Energy drink consumption predicts norm-breaking behavior in Swedish adolescents


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Publication Details

Author list: Gillander Gådin, Katja;Svensson, Åsa;Warne, Maria

Publisher: Oxford University Press

Publication year: 2018

Start page: 331

DOI: http://dx.doi.org/10.1093/eurpub/cky260


Background: The health impact of adolescents’ consumption of energy drinks (ED) has been studied; however, previous research mainly used cross-sectional data. The aim of the present study was to describe the consumption of ED in a sample of Swedish adolescents in relation to self-reported health, support and norm-breaking behavior, and to investigate the longitudinal associations between ED consumption and norm-breaking behavior.

Methods: The study was carried out in a municipality in The North of Sweden in 2010-2011 and includes data from 1622 adolescents in grades 6-9 who completed a questionnaire in school. Frequency of ED consumption (never vs. ever) was calculated, and chi-square test and logistic regression were used to compare ED consumption with self-reported health, support and norm-breaking behavior (i.e., truancy, staying home from school to play computer games, the use of alcohol and tobacco, and not eating breakfast or lunch every school day).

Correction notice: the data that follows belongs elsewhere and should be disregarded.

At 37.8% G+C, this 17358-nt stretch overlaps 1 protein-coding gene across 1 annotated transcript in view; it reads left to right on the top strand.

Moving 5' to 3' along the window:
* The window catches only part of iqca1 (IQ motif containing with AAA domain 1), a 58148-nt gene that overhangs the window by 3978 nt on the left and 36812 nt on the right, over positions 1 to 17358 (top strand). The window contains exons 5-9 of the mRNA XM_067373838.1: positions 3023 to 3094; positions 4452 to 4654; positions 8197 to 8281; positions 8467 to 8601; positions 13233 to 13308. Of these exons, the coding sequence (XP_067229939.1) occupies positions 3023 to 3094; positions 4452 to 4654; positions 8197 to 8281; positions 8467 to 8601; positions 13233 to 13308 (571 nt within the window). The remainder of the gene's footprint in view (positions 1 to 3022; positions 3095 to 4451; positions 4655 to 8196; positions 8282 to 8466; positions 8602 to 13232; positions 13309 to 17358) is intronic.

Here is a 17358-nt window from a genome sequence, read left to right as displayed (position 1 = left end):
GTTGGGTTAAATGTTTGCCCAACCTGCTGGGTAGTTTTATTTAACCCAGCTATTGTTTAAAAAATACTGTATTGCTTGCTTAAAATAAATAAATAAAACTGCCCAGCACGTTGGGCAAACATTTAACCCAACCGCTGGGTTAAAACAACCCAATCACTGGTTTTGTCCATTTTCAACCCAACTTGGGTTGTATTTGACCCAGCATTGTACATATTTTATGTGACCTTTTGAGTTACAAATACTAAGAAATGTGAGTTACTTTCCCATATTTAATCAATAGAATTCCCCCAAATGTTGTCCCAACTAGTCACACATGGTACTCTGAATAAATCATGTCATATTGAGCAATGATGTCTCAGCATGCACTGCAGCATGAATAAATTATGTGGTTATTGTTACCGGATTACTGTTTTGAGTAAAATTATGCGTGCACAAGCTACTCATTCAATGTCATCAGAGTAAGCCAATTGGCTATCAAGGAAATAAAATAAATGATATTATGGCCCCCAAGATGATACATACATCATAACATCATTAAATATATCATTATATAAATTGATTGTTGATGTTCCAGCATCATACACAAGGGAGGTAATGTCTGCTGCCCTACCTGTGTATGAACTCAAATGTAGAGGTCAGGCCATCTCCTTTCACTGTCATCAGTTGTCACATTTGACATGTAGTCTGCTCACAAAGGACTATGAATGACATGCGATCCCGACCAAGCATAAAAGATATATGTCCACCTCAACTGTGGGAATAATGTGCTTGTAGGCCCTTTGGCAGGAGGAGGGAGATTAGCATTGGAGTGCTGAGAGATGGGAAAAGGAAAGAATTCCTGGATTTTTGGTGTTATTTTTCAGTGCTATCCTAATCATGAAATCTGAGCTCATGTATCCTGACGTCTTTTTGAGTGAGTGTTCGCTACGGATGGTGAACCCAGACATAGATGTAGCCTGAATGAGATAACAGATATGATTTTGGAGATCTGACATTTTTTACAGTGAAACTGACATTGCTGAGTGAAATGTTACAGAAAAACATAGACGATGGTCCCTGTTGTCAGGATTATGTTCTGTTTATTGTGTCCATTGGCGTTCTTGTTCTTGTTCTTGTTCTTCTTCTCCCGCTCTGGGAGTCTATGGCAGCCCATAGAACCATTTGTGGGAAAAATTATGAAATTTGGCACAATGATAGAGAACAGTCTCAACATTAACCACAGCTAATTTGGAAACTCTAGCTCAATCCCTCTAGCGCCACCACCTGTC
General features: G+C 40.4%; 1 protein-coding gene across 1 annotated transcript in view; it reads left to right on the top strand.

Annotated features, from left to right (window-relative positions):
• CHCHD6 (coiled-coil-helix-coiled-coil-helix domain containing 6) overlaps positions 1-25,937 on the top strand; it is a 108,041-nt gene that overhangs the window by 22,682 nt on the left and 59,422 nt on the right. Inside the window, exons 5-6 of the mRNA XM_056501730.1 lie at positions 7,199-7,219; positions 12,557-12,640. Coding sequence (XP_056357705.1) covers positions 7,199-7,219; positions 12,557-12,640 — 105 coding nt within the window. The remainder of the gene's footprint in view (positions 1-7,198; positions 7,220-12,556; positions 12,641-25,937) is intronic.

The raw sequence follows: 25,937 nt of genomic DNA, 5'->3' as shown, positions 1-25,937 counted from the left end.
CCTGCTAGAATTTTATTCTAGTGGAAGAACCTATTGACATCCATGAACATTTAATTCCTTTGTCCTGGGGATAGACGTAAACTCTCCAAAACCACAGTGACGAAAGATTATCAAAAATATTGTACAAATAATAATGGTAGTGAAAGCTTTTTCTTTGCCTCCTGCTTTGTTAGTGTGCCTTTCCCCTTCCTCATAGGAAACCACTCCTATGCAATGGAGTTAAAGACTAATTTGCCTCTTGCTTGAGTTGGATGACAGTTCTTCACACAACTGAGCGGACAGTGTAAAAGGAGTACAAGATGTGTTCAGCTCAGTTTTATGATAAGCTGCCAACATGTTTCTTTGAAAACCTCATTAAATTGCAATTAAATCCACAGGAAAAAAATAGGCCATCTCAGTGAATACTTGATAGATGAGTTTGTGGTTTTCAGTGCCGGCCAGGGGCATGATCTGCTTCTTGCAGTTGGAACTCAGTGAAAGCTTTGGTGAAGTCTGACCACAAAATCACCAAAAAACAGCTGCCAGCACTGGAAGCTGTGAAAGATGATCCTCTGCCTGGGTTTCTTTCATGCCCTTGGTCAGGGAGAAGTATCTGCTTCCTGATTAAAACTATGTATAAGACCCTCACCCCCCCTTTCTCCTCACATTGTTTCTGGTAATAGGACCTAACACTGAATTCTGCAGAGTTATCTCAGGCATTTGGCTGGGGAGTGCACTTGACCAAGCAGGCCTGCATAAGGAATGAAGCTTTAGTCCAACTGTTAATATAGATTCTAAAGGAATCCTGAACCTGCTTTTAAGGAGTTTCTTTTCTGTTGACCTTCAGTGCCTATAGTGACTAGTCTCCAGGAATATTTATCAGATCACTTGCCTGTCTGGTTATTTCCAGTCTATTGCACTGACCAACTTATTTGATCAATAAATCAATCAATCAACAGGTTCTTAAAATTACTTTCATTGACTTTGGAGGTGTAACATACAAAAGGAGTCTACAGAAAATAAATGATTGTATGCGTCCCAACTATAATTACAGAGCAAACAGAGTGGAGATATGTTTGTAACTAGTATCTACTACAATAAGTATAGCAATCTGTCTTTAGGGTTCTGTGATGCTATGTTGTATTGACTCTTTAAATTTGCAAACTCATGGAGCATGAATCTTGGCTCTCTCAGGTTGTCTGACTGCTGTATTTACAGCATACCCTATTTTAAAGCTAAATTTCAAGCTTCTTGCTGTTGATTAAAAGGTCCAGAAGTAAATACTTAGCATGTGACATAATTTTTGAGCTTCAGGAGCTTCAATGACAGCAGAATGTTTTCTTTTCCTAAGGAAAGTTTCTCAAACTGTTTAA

Results: Preliminary results showed that boys consumed ED more frequently than girls: 74% of boys and 54% of girls reported to ever consume ED (P < 0.001). Frequency of ED consumption was associated with several variables related to self-reported low health, low support, and norm-breaking behavior. The associations were generally stronger among girls. Furthermore, ED consumption was a predictor of norm-breaking behavior one year later, except for not eating lunch every school day and the use of alcohol (for boys). Adjusted OR ranged from 2.02 (95% CI: 1.31, 3.10) (not eating breakfast every school day) to 4.98 (95% CI: 2.34, 10.63) (staying home from school to play computer games).

Conclusions: In this study, adolescents’ consumption of ED was associated with several undesirable conditions and behaviors. ED consumption may thus be an important target for health promotion in young people, especially since it can predict norm-breaking behavior later on.

Key messages: Adolescents who consume ED are more likely to engage in norm-breaking behavior compared to those who never consume ED, concurrently as well as a year later. The associations between ED consumption and undesirable behaviors and conditions were stronger for girls than boys, suggesting that the relatively smaller group of girls who use ED is more vulnerable.


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